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Everything You Need to Know about Waste Audits

Everything You Need to Know about Waste Audits

Waste audits can help many businesses become more profitable and more sustainable.

Waste audits help businesses better understand their waste streams so that better waste management practices can be put in place.

If you still need to decide whether a waste audit is necessary, consider the amount of paper waste disposed of by businesses annually.

garbage, garbage can, waste

According to the Australian Circular Economy Hub, Australia produced 5.8 mega tonnes of paper and cardboard waste. This is a lot, especially considering that most people have begun moving away from paper-based record-keeping.

Although many businesses will have trash bags set out for recyclable waste, this does little to reduce waste across the board.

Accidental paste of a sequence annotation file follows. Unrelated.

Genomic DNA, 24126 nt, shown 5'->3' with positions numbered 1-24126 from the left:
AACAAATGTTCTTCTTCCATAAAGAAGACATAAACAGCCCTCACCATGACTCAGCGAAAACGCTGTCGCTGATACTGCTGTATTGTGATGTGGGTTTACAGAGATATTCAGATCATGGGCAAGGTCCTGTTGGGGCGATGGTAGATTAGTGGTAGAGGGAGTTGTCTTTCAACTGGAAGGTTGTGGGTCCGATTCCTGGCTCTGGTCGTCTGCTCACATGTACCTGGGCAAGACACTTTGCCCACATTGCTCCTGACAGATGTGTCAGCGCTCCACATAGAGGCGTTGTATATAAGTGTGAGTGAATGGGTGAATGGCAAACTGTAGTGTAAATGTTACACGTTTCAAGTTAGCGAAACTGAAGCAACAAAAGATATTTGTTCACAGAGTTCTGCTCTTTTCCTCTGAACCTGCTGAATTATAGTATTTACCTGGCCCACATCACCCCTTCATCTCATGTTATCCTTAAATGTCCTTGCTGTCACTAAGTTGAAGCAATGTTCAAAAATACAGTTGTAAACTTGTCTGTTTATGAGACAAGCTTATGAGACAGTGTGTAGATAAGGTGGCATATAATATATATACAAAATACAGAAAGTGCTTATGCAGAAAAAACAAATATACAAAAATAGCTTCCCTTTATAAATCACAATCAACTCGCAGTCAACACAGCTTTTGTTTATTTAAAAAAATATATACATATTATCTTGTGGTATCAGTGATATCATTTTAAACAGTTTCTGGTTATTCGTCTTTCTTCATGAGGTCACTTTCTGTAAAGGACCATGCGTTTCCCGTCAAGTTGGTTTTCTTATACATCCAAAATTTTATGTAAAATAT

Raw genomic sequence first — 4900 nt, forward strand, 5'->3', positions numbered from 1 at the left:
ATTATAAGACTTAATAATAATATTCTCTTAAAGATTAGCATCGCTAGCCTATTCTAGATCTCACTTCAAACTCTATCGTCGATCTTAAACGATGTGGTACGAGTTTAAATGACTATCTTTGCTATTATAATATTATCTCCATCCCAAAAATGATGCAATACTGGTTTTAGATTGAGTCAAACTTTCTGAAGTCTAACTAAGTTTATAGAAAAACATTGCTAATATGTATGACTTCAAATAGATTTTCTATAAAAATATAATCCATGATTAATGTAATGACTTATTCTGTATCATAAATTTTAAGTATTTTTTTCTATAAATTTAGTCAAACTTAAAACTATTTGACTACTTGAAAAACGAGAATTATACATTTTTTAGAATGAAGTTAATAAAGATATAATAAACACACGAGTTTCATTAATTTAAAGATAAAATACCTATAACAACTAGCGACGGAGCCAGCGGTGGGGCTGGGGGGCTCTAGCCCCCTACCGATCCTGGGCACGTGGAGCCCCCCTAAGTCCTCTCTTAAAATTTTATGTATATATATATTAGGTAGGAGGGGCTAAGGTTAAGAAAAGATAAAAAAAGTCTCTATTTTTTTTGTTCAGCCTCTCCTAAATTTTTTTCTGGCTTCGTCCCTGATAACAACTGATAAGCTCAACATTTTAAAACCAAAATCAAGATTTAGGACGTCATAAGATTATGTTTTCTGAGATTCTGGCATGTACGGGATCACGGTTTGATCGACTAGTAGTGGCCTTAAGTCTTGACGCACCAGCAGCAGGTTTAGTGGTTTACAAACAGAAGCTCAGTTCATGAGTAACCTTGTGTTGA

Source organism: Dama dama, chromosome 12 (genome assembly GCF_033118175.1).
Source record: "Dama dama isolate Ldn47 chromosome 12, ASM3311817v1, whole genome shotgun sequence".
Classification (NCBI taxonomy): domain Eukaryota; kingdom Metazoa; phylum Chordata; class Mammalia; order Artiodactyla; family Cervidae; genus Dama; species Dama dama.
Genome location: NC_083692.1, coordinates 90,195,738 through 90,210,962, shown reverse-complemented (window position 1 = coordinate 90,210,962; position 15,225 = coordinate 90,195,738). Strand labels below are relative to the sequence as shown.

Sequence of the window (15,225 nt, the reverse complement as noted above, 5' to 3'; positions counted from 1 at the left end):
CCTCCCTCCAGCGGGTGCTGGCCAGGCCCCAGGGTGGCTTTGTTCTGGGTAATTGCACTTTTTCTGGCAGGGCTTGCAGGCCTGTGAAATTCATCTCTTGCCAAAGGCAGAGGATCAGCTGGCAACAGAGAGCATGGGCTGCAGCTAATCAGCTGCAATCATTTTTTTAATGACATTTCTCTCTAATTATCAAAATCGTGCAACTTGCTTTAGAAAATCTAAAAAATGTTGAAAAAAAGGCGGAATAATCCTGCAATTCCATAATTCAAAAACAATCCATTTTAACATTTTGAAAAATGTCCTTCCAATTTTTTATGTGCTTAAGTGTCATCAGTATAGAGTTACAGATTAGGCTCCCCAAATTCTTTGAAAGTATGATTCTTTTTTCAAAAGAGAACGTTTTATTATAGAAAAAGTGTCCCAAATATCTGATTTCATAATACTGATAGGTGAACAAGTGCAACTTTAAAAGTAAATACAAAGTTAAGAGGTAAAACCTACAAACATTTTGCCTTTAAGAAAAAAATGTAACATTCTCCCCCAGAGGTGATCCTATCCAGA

A waste audit can help identify where waste management streams are failing. It can also help reduce a business’s overall waste generation and implement waste management systems that deal with hazardous waste.

While you can hire an outside business to conduct waste audits for your business, they can also be done in-house, so long as a capable team carries them out.

This blog explains waste audits, their benefits, and how to conduct one for your business. It also explores the risks involved and the employee benefits that a waste audit can bring to your company.

What is a waste audit?